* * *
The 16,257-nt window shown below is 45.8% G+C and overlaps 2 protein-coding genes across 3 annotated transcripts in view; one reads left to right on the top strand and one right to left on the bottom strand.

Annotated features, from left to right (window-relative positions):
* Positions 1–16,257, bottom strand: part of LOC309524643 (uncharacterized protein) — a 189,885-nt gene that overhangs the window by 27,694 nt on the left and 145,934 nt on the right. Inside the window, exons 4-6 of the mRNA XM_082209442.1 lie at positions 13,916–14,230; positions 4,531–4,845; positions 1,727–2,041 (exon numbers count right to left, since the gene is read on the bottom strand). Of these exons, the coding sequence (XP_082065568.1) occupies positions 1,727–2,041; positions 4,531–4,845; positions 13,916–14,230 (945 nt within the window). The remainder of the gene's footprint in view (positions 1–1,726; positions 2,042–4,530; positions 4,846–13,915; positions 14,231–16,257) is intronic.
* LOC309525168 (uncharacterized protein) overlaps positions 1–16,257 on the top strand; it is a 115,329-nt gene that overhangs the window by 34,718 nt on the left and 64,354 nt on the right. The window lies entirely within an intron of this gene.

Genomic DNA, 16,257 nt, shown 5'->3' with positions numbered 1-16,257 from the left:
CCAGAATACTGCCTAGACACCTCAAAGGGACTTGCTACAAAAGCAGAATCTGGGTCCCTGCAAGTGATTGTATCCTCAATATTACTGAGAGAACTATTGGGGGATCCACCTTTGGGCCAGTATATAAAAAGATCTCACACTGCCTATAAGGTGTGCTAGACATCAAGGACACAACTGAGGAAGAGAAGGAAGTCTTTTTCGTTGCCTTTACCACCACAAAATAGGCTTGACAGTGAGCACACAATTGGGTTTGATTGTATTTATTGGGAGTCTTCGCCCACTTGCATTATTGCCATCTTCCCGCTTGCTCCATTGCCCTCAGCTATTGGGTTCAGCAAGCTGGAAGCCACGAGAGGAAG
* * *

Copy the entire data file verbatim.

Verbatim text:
The 16,257-nt window shown below is 45.8% G+C and overlaps 2 protein-coding genes across 3 annotated transcripts in view; one reads left to right on the top strand and one right to left on the bottom strand.

Annotated features, from left to right (window-relative positions):
* Positions 1–16,257, bottom strand: part of LOC309524643 (uncharacterized protein) — a 189,885-nt gene that overhangs the window by 27,694 nt on the left and 145,934 nt on the right. Inside the window, exons 4-6 of the mRNA XM_082209442.1 lie at positions 13,916–14,230; positions 4,531–4,845; positions 1,727–2,041 (exon numbers count right to left, since the gene is read on the bottom strand). Of these exons, the coding sequence (XP_082065568.1) occupies positions 1,727–2,041; positions 4,531–4,845; positions 13,916–14,230 (945 nt within the window). The remainder of the gene's footprint in view (positions 1–1,726; positions 2,042–4,530; positions 4,846–13,915; positions 14,231–16,257) is intronic.
* LOC309525168 (uncharacterized protein) overlaps positions 1–16,257 on the top strand; it is a 115,329-nt gene that overhangs the window by 34,718 nt on the left and 64,354 nt on the right. The window lies entirely within an intron of this gene.

Genomic DNA, 16,257 nt, shown 5'->3' with positions numbered 1-16,257 from the left:
CCAGAATACTGCCTAGACACCTCAAAGGGACTTGCTACAAAAGCAGAATCTGGGTCCCTGCAAGTGATTGTATCCTCAATATTACTGAGAGAACTATTGGGGGATCCACCTTTGGGCCAGTATATAAAAAGATCTCACACTGCCTATAAGGTGTGCTAGACATCAAGGACACAACTGAGGAAGAGAAGGAAGTCTTTTTCGTTGCCTTTACCACCACAAAATAGGCTTGACAGTGAGCACACAATTGGGTTTGATTGTATTTATTGGGAGTCTTCGCCCACTTGCATTATTGCCATCTTCCCGCTTGCTCCATTGCCCTCAGCTATTGGGTTCAGCAAGCTGGAAGCCACGAGAGGAAG